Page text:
Adelaide Repertory Theatre
The Arts Theatre
Until 14 Apr 2018

Review by Sarah Westgarth

This year marks the 200th anniversary of the publication of Mary Shelley’s novel ‘Frankenstein’, a piece of work that is often cited as one of the first examples of science-fiction. The story delves into deep questions of humanity, scientific ethics, and the importance of personal connection. There have been multiple incarnations of the characters and ideas, and many modern audiences would already have their own vision of them, most likely from cartoons, without ever having read the book. This adaptation was written by Nick Dear in 2011, and forgoes many of the original plot lines and structure of the novel, choosing to tell the story almost entirely from The Creature’s perspective; the titular character barely appears until Act II. As a result, the central question becomes one more of nature versus nurture, and Victor Frankenstein’s creation becomes a figure of empathy. In more capable hands, the play has the potential to be a powerful exploration of the nature of human nature and the lengths to which science should have the power to manipulate it. Unfortunately, the Rep’s production suffers from a lack of a clear directorial vision, an uneven tone, and stilted, hammy performances.

It is difficult to bring something new to such well-known source material, and director Kerrin White has attempted his own take – spending most of his Director’s Notes in the program explaining how he hasn’t seen the original National Theatre Production – though there is limited cohesiveness to the look and overall style of this production. Ostensibly a Gothic tale, the dark themes are undercut by a distinct lack of tension. A sense of real danger and drama is noticeably absent, largely due to the over-the-top performances delivered by the cast. The most effective moment of the show is the opening few minutes, with The Creature alone on the stage discovering his new found and confusing life. The audience is allowed to sit in the moment, and there is a nuance in Steve Parker’s performance that resonates deeply. Any sense of that nuance, however, is soon lost as the play moves on, with clunky transitions that cut the tension, and very few emotions presented by the actors seem authentically felt. The production produces more laughs than tears, and it’s unclear whether this was intentional. And while the laughs are welcome because they keep the show from dragging, it strips away the power of the more harrowing scenes.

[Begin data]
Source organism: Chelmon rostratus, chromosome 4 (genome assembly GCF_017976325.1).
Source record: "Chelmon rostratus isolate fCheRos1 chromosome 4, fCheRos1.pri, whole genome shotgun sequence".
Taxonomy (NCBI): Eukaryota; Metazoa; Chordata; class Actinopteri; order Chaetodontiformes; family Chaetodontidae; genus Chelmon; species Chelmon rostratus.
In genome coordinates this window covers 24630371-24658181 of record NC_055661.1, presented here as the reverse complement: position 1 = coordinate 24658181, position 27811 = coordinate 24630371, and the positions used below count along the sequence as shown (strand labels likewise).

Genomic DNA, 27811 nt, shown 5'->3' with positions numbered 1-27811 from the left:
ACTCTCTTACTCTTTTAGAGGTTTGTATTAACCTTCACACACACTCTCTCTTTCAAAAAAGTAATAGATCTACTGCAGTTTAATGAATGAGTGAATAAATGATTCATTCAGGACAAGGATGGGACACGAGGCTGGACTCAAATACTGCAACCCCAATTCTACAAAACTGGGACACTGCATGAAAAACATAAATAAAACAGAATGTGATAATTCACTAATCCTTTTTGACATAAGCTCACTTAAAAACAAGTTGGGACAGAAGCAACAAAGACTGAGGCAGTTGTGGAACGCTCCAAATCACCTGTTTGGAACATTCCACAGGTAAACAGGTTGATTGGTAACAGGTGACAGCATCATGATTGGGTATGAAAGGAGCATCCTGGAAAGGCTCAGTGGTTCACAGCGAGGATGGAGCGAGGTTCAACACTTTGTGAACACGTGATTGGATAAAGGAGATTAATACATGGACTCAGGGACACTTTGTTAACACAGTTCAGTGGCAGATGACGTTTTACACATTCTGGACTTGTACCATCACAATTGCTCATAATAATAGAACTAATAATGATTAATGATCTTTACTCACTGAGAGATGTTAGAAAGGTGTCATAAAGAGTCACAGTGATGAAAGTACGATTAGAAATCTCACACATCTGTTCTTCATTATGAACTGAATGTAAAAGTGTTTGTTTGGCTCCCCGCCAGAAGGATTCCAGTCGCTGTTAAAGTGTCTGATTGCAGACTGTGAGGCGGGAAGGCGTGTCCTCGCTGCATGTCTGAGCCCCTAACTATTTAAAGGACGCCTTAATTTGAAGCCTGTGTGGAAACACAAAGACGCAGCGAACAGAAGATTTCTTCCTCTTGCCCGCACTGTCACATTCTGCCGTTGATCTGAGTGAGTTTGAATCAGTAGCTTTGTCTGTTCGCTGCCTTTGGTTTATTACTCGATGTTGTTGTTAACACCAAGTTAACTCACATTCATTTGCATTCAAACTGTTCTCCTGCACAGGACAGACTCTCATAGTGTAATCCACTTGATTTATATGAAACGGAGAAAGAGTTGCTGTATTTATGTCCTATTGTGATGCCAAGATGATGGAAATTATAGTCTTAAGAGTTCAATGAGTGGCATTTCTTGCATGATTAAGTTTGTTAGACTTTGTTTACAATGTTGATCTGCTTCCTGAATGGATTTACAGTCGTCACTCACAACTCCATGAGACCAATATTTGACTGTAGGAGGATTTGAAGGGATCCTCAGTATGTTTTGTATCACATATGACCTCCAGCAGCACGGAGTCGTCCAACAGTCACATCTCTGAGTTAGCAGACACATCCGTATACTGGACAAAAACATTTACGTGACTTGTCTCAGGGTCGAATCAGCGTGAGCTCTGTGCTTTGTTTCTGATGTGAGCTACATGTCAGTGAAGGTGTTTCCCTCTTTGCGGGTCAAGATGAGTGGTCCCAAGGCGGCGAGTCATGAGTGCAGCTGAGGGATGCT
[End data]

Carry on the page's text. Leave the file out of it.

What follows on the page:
The design of the show also doesn’t help, with a minimalist set that is reminiscent of a high school production. White has chosen to use projection and sound effects to set the tone, but they’re ultimately distracting, and the use of video to highlight the violent events was painfully ineffective and jarring. The make-up design of The Creature seems to want to differentiate the look from the bright green, bolted image we’re used to, but it fails to be as terrifying as the reactions around him seem to suggest. The Creature either needs to be more visually confronting, or leave the look to the audience’s imagination. Coupled with the fact that much of the make-up rubbed off throughout the course of the show, and one scar fell off entirely, the intended effect was lost.

Parker’s performance is to be commended; it is a thoughtful and carefully constructed character study, and he keeps the show moving. He conveys the duality of The Creature’s plight, and he manages to invoke both sympathy and terror. The rest of the cast lack any subtlety in their performances, and the uneven tone sometimes makes it feel like everyone is in a different play. Other elements, such as an inconsistent use of accents, and some very awkward blocking, get in the way of any real emotional impact.

This production either needed to play up its campier elements for a purely fairytale, comical effect, or focus more on the quieter moments and attempt to bring some realistic human emotion into it. That being said, ‘Frankenstein’ remains entertaining throughout, and the choices made in the script may be interesting to those familiar with the original text. The ideas presented in the play still resonate today, and have the power to provoke real discussion about what makes us who we are, and the role of science in modifying what that means. It’s shame this production fails to deliver on so many fronts.